On a warm evening earlier this month outside a cafe in Buenos Aires, Colin Northway took a sip of his drink and told me about the rarest video game in the world.
He was making the game, he told me, and he was excited about it. He didn’t call it the rarest game on the planet. That’s just how I would come to think of it in the days that followed, as Colin’s unusual game concept took root in my brain and become something of an obsession. He was trying to do one of the most unusual things I’d ever heard a game developer attempt.
Colin’s game, he explained to me that night, was a side project he thought up in Panama. He was developing it on a laptop he bought in Argentina. It was a diversion from the regular games that he and his wife, Sarah, create and sell online from whatever corner of the globe they’re living in at the moment.
This new game, this experiment, was an interruption of inspiration from making the likes of Incredipede or Fantastic Contraption. Those games were played by thousands and thousands of people. This new game, in contrast, was being made to be played by just about no one. Maybe a few dozen people. Maybe a few hundred. Maybe you, but probably not.
When he finished making the game, he vowed, he would glue the laptop’s hard-drive in place. He would destroy the laptop’s ports. He would disable its Internet connections. The game would live and die on the laptop.
The idea Colin dreamt up in Panama was of a video game that could never be copied, a game that would forever be locked to the machine on which it was made, a game that, as a result, wouldn’t have the life that games normally have.
“I’ve always wondered what it would be like to paint a painting once and have only that,” he would write about the game on his blog. “I’m so accustomed to being able to copy infinitely, I want to know what it feels like to have one of something. To sweat and work to create something and only have that. I want to know what a painter feels like when they finish a painting.”
Less beautifully, he described his project to me as “this odd urge I have to lock a game in a prison.”
When he finished making the game, Colin vowed, he would glue the laptop’s hard-drive in place. He would destroy the laptop’s ports. He would disable its Internet connections. The game would live its life solely on the laptop. The only people to ever play it would be people who touched that laptop. The only people who would touch that laptop would be the people with the good fortune to cross paths with the ever-itinerant Northways. Most video games have a shot at living forever on discs and cartridges or as files backed up on the Internet. This game will not. Locked to a laptop, it will eventually die.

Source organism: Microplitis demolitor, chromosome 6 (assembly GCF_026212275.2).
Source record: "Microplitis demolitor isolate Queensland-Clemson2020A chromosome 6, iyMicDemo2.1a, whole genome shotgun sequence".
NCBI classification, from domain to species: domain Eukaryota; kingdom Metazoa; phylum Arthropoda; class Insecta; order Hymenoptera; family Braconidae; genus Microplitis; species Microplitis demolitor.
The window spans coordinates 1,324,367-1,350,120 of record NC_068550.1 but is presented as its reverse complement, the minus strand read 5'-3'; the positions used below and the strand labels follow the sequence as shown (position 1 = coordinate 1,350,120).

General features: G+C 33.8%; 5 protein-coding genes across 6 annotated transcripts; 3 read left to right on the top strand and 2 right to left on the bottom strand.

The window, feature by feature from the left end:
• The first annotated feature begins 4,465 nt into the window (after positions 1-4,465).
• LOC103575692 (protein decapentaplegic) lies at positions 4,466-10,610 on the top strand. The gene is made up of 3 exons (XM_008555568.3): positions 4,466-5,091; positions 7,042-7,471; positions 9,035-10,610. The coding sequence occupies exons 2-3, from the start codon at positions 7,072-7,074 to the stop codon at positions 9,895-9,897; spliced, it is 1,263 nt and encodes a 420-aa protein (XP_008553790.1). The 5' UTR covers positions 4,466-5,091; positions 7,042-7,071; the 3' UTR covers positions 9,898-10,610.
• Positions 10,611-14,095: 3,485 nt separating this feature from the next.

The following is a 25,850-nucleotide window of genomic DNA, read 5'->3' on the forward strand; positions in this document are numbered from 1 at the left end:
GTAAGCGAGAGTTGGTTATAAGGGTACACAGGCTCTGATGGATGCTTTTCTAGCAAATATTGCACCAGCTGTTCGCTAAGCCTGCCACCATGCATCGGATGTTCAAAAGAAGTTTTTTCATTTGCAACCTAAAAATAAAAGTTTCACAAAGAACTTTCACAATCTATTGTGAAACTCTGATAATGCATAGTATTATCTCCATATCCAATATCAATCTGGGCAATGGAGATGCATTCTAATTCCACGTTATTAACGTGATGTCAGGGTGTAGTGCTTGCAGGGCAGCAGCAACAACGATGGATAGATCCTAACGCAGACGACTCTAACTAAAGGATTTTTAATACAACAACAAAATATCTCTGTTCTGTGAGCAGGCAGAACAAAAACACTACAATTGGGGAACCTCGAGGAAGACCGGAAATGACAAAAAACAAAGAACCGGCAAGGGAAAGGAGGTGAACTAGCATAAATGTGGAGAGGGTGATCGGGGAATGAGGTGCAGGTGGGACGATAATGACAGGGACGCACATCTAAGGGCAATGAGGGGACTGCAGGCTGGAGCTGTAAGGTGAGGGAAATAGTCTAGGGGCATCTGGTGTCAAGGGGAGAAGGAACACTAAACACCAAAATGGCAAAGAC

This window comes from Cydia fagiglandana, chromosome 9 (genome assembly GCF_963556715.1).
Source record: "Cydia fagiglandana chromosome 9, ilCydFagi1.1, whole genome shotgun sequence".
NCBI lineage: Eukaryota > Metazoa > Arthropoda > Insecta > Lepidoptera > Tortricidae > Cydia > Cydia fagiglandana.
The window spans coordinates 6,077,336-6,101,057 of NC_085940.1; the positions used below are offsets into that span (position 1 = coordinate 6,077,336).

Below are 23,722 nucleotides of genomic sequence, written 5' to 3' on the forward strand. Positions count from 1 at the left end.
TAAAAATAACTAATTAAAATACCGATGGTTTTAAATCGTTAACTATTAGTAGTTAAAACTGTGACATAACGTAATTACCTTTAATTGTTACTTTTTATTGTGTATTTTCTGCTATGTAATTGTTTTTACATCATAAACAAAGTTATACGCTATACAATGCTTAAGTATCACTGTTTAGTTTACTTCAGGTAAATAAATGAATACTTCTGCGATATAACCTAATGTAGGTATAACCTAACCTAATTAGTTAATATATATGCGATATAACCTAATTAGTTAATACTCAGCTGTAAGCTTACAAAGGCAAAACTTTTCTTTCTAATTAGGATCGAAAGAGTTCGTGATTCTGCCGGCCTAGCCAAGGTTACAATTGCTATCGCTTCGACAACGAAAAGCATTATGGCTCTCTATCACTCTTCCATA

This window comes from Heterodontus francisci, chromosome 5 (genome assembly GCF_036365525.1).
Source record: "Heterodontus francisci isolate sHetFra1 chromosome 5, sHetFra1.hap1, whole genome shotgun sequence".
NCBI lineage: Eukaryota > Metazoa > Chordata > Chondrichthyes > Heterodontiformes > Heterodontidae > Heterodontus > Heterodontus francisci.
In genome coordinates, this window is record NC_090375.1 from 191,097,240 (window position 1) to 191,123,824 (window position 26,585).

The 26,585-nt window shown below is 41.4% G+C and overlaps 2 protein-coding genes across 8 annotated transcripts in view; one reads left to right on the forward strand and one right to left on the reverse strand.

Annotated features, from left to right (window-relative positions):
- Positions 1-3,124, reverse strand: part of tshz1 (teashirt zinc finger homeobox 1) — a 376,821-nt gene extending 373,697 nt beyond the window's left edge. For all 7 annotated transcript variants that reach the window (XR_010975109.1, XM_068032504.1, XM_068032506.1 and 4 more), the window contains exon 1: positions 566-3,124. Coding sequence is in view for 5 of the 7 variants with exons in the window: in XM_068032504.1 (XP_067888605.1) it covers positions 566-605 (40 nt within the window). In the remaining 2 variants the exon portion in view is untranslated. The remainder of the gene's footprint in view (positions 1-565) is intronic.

On the night that I met Colin in Buenos Aires, the game was technically still in development. He was still making it, he told me as we sat a table with Sarah and my wife. He had just started letting people play the game the day before at a New Year’s party full of local indie game developers. I don’t know if he had the game on him when we met.
Colin and I had encountered each other serendipitously. I was on vacation. The Northways just happened to be nearing the end of a three-week stay in Argentina before hopping over to Brazil. He’d heard through the grapevine that I’d be in town and suggested we meet. He and Sarah were staying near our hotel, so we decided to go listen to some jazz nearby, then get a drink. We weren’t going to talk shop, but talk of this game was too interesting not to bubble up.
The game he told me about and that I’ve become perhaps unhealthily fixated on is called Shader. In creating it, Colin Northway has spurned the thing we take for granted about video games, chiefly the idea that they can be easily copied and distributed to players throughout the world.
Shader has made me think a lot about things games have rarely made me think about before: the potential of a game whose every player has touched the same controls... the strangeness of a game whose creator will be within shouting distance every single time the game is ever played... the idea of a game that can die and never be experienced again... more abstractly, the opportunities in life we seize or miss.
I got close to Shader, but I didn’t play it. I’m still kicking myself about that.
Shader is a game about making images. It’s a series of virtual buttons that the player can manipulate to create a colorful visual and then mix it into another one. It can be used as a virtual canvas to make audience-enchanting effects or it can be played as a game. Each “level” of Shader challenges players to figure out how to produce specific visual effects.
“Have you ever played with a synth?” Colin asked me as he tried to describe the game. “I like messing around with Sunrizer Synth for iPad. It is basically a collection of nobs and switches that let you define a sound. Shader is kind of the same thing for visuals.”
Shader is not a racing game, not a shooter, not anything that would fit into a traditional video game genre. There are a few reasons why. “Some of that is controlled by the machine,” Colin told me over e-mail after he’d left Argentina for Brazil. There’s only so much he could do with a cheap laptop, he explained. “It’s slow, and I wanted to do something that would definitely run on the machine. It can handle running a single shader (even if it’s pretty complicated) on a single image without much trouble.”